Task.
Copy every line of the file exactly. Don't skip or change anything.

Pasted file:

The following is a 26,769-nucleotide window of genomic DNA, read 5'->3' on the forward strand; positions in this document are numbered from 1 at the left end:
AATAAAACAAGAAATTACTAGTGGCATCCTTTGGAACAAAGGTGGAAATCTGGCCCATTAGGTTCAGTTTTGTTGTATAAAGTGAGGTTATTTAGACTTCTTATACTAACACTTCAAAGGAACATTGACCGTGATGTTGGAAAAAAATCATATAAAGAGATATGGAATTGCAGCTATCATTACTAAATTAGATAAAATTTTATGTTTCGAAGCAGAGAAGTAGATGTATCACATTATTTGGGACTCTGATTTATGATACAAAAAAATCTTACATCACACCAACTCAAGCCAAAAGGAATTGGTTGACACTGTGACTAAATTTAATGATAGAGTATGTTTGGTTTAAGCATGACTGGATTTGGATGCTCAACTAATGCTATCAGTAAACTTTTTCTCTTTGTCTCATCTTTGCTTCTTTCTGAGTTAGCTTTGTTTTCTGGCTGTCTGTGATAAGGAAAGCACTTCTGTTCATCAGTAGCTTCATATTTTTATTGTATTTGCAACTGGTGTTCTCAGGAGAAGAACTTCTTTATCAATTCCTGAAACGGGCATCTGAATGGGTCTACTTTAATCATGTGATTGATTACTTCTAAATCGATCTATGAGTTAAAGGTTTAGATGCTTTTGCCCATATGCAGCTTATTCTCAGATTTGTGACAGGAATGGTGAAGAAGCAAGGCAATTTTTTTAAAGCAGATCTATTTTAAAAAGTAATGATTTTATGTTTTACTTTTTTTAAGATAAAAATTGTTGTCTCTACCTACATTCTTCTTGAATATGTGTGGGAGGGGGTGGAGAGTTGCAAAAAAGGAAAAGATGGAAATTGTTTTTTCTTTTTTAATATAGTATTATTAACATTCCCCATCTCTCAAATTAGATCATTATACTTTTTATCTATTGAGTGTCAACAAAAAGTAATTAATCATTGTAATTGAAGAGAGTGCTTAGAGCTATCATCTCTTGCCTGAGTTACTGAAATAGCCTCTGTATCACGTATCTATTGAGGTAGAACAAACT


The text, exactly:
The following is a 26,769-nucleotide window of genomic DNA, read 5'->3' on the forward strand; positions in this document are numbered from 1 at the left end:
AATAAAACAAGAAATTACTAGTGGCATCCTTTGGAACAAAGGTGGAAATCTGGCCCATTAGGTTCAGTTTTGTTGTATAAAGTGAGGTTATTTAGACTTCTTATACTAACACTTCAAAGGAACATTGACCGTGATGTTGGAAAAAAATCATATAAAGAGATATGGAATTGCAGCTATCATTACTAAATTAGATAAAATTTTATGTTTCGAAGCAGAGAAGTAGATGTATCACATTATTTGGGACTCTGATTTATGATACAAAAAAATCTTACATCACACCAACTCAAGCCAAAAGGAATTGGTTGACACTGTGACTAAATTTAATGATAGAGTATGTTTGGTTTAAGCATGACTGGATTTGGATGCTCAACTAATGCTATCAGTAAACTTTTTCTCTTTGTCTCATCTTTGCTTCTTTCTGAGTTAGCTTTGTTTTCTGGCTGTCTGTGATAAGGAAAGCACTTCTGTTCATCAGTAGCTTCATATTTTTATTGTATTTGCAACTGGTGTTCTCAGGAGAAGAACTTCTTTATCAATTCCTGAAACGGGCATCTGAATGGGTCTACTTTAATCATGTGATTGATTACTTCTAAATCGATCTATGAGTTAAAGGTTTAGATGCTTTTGCCCATATGCAGCTTATTCTCAGATTTGTGACAGGAATGGTGAAGAAGCAAGGCAATTTTTTTAAAGCAGATCTATTTTAAAAAGTAATGATTTTATGTTTTACTTTTTTTAAGATAAAAATTGTTGTCTCTACCTACATTCTTCTTGAATATGTGTGGGAGGGGGTGGAGAGTTGCAAAAAAGGAAAAGATGGAAATTGTTTTTTCTTTTTTAATATAGTATTATTAACATTCCCCATCTCTCAAATTAGATCATTATACTTTTTATCTATTGAGTGTCAACAAAAAGTAATTAATCATTGTAATTGAAGAGAGTGCTTAGAGCTATCATCTCTTGCCTGAGTTACTGAAATAGCCTCTGTATCACGTATCTATTGAGGTAGAACAAACT